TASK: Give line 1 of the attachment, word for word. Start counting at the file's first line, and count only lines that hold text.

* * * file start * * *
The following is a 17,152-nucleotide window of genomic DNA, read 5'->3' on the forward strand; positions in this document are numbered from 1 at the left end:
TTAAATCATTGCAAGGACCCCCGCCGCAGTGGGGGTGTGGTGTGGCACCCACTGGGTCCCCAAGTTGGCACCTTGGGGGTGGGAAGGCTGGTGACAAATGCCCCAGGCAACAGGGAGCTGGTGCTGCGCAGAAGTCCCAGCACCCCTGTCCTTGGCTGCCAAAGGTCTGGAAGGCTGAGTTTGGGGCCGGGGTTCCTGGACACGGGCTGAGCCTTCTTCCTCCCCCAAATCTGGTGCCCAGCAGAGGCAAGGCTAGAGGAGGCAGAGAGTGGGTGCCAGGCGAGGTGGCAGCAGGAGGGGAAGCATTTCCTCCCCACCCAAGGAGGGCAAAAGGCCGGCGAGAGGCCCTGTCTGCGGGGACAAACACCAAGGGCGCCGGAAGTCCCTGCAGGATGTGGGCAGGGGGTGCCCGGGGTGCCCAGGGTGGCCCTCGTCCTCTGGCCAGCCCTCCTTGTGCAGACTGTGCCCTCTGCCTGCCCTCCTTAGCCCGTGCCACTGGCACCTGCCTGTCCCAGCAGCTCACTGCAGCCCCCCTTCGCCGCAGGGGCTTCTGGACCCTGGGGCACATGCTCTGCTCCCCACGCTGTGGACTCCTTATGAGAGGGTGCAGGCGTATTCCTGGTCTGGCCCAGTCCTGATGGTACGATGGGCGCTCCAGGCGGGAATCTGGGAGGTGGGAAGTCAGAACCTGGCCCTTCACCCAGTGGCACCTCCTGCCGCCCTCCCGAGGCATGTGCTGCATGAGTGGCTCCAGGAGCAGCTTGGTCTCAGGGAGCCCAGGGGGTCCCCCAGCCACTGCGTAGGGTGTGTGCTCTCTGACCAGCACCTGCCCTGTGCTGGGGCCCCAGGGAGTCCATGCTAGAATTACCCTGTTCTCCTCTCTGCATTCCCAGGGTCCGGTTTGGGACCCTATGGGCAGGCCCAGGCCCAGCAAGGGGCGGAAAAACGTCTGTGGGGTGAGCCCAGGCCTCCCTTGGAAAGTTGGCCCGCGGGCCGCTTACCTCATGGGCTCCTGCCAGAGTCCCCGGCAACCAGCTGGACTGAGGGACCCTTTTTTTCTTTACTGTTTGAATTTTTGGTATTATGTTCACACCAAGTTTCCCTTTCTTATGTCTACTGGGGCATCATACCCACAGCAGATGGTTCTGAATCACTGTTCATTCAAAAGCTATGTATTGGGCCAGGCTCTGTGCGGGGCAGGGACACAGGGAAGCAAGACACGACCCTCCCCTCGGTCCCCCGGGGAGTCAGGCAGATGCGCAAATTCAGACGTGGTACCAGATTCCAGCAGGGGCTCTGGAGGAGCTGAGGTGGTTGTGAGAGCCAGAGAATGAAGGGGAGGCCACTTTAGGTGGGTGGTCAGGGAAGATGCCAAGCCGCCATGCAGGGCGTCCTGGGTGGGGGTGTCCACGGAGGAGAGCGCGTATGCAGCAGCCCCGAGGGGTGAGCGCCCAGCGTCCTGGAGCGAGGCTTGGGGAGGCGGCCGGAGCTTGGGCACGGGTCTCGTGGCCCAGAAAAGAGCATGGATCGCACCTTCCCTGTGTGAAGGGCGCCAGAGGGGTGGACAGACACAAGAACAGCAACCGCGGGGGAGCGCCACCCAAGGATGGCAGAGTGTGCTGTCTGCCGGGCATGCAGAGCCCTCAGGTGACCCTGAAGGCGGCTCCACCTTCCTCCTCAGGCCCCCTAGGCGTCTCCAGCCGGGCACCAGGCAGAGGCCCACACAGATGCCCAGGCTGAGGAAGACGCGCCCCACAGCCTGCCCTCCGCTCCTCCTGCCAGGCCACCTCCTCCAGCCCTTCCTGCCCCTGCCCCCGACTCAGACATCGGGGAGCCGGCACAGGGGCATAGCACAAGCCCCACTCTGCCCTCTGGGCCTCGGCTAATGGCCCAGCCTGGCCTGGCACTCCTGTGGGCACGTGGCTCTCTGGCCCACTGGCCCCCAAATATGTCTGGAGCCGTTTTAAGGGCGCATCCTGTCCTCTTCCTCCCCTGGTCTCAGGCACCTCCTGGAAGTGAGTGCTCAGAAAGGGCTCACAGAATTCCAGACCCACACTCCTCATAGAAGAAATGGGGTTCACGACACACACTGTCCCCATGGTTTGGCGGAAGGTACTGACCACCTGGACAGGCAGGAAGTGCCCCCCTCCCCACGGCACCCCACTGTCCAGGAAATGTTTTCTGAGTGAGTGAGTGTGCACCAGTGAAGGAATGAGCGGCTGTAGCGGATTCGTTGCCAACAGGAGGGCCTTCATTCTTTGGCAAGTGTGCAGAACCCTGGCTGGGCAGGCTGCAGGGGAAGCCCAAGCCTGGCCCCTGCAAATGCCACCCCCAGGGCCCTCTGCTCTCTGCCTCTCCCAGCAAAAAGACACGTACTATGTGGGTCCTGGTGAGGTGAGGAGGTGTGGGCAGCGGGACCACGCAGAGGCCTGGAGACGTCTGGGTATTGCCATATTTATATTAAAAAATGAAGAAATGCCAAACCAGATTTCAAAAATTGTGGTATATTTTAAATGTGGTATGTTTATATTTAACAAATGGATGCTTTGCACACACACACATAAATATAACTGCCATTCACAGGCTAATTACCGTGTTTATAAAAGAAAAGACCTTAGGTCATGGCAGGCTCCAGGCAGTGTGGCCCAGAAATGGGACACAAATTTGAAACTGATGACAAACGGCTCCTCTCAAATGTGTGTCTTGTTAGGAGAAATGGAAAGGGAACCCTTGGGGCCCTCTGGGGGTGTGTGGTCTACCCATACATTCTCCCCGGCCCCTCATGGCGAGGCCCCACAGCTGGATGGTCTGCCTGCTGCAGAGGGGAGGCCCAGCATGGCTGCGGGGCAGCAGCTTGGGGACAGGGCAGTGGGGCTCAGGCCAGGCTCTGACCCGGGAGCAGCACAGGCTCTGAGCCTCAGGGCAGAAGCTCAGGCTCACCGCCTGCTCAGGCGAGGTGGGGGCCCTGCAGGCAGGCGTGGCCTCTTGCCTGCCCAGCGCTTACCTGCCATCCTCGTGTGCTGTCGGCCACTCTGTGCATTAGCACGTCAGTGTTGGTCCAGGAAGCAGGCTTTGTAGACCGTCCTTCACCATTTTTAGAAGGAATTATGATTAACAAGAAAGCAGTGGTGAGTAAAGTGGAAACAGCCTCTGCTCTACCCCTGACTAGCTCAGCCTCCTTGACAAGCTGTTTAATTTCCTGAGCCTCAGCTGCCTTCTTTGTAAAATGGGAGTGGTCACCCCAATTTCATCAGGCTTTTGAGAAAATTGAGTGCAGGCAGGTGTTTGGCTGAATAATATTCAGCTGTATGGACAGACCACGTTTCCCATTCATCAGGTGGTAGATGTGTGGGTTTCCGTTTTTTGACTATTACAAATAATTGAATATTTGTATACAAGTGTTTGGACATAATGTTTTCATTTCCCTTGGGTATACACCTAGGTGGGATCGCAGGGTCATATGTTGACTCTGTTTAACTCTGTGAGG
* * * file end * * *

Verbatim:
The following is a 17,152-nucleotide window of genomic DNA, read 5'->3' on the forward strand; positions in this document are numbered from 1 at the left end: